Review by Eric Weinblatt
The word “wilderness” is constantly evolving and shaping the minds of writers. For some it is a setting of great mystery and adventure, for others it serves as a theme of inner peace and a rich connection with the very land they use as a backdrop. The influence of the unexplored and uncultivated shapes each writer differently, and the very definition of the term wilderness makes radical shifts from generation to generation. Jonah Raskin observes this word and successfully traces the influence it has as on the canonized writers of North America in his latest book A Terrible Beauty – The Wilderness of American Literature. Mastering literary theory and history, Raskin takes his readers beyond America’s literary canon to immerse them in a world that never fails to inspire and delight.
Before colonists revolted for independence, Europeans came to the continent of North America to explore a new wilderness to unsuccessfully attempt to cohabitate with the already prosperous native populous. While Native Americans had no formally written records of their own, European explorers documented their encounters, including vast details of the world they had been sent discover. These early records are filled with inspirations they felt in the wondrous new world, and this would captivate the more literary minded generations to follow. Some popular names that appear in the pre-colonial period include John Smith and William Bradford. Raskin reads these authors along with their European contemporaries including the infamous Daniel Defoe; to explore the power the wilderness had over the mind of the writers of the time. Many of these early documents have been stricken from the history books to preserve a more pristine image of the colonists. Fortunately, Jonah Raskin uncovers these with ease and uses them to introduce his readers to the wonderful natural world as well as canonically accurate plateau to embark on the understanding of the American literary canon.
Continuing on through the American Revolution, Jonah Raskin traces the instances of wilderness in both fictional and nonfictional writing of the emerging decades. He contrasts early frontier writers such as Noah Webster and Washington Irving with the historical documentation of Lewis and Clark as they embark on their President-appointed quest of discovery. Jonah Raskin binds these narratives together while using contemporary theory to underscore and illuminate the various ways the open world of United States has influenced generations of writers. To some, the open world is a territory of danger and fear due to the implicit savagery they see in it. To others, however, the open world is an unknown frontier, an adventure to be conquered and a resource to be cultivated for personal and political gain. Raskin keeps all opinions chronological and balanced, offering up a richness that is found within the outside world.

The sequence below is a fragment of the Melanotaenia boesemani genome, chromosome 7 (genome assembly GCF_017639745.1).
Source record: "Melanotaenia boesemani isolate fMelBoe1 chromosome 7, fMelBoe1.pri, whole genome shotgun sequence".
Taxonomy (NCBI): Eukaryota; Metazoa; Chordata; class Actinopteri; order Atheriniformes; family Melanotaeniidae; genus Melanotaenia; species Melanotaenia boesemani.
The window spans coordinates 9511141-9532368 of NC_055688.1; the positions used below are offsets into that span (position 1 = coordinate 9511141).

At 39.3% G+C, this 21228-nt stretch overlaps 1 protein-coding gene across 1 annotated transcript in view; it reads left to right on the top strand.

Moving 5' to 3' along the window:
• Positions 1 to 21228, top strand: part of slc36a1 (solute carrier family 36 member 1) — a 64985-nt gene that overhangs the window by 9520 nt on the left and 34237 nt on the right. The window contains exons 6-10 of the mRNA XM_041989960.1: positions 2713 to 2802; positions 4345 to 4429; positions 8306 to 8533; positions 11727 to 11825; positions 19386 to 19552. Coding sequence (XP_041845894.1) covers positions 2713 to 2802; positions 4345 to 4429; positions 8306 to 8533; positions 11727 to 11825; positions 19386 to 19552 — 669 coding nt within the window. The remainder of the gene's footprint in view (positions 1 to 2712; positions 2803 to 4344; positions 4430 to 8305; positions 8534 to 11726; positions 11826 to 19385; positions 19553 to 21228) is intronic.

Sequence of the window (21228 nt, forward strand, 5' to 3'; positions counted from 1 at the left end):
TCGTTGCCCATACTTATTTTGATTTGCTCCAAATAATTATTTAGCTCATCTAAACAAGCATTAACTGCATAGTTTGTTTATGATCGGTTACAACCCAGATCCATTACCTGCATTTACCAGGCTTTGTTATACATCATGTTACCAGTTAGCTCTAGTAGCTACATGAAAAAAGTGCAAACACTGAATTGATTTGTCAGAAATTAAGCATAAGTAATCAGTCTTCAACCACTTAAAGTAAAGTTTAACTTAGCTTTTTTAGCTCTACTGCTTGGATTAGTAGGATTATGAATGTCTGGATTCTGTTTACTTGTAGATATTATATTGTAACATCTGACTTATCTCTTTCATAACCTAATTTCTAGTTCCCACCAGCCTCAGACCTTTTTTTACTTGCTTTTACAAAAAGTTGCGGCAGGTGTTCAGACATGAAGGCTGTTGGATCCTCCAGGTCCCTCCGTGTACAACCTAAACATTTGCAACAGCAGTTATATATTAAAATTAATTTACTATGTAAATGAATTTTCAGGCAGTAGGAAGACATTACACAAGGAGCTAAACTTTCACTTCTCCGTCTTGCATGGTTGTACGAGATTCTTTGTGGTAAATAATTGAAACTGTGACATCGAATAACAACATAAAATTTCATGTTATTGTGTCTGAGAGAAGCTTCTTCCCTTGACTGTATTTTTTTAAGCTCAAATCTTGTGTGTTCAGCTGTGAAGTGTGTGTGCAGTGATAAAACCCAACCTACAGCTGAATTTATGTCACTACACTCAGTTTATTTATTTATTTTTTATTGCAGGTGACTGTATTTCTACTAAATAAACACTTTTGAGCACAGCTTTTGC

As the white colonists expand westward, and the decades progress through the Civil War and into the present day, so too do those who embrace and shy away from the vast wilderness of the North American continent continue to emerge. Jonah Raskin colorfully exemplifies the experimentation and development of the great literary minds throughout American history, linking Melville and Emerson as well as Hawthorne and Thoreu to the land, and pointing out the impressions they continue to leave on readers today. Raskin works in a way as poetic as Whitman and as eloquent as Fitzgerald as he pieces together the canon of American writers paired with their contemporary theorists and how the world of nature reflects in each highly regarded piece.
Above all else, Jonah Raskin’s A Terrible Beauty – The Wilderness of American Literature serves as a field guide to the great outdoors and the canon that it breathes through. Raskin’s creative nonfiction tightly binds together the voices of several generations so that they too sing wilderness in America. A Terrible Beauty exemplifies the evolution of prose and poetry as the timeline ticks forward. Raskin reminds his readers that the world around them has many wonders to offer, and that in spite of fear or in the face of adventure, the natural world is place of inspiration and eclectic development. From John Smith to Gary Snyder, Jonah Raskin collects an epic of America nature writers, and explicates the beauty of their enduring canon.
Jonah Raskin was born in New York and raised on Long Island. He attended Columbia College and the University of Manchester, England where he received his Ph.D. He has taught at Winston-Salem State College, The State University of New York at Stony Brook, and Sonoma State University (SSU). He moved to California in 1975 and began to teach in the English department at SSU in 1981. From 1988 to 2012 he was the chair of the communication studies department at SSU, where he taught media law, reporting and media marketing. He is now a professor emeritus. As a Fulbright Professor, he taught American literature at the University of Antwerp and the University of Ghent. From 1985-2005 he was the book critic for The Santa Rosa Press Democrat. He reviews books for The San Francisco Chronicle and writes for the Rag Blog and Swans. He is the author of fourteen books, including most recently James McGrath: in A Class By Himself, Marijuanaland: Dispatches from an American War, and Field Days: A Year of Farming, Eating and Drinking Wine in California. He has published six poetry chapbooks among them Rock ‘n’ Roll Women: Portraits of a Generation. You can learn more about Jonah Raskin here.
A Terrible Beauty - The Wilderness of American Literature is available on Amazon.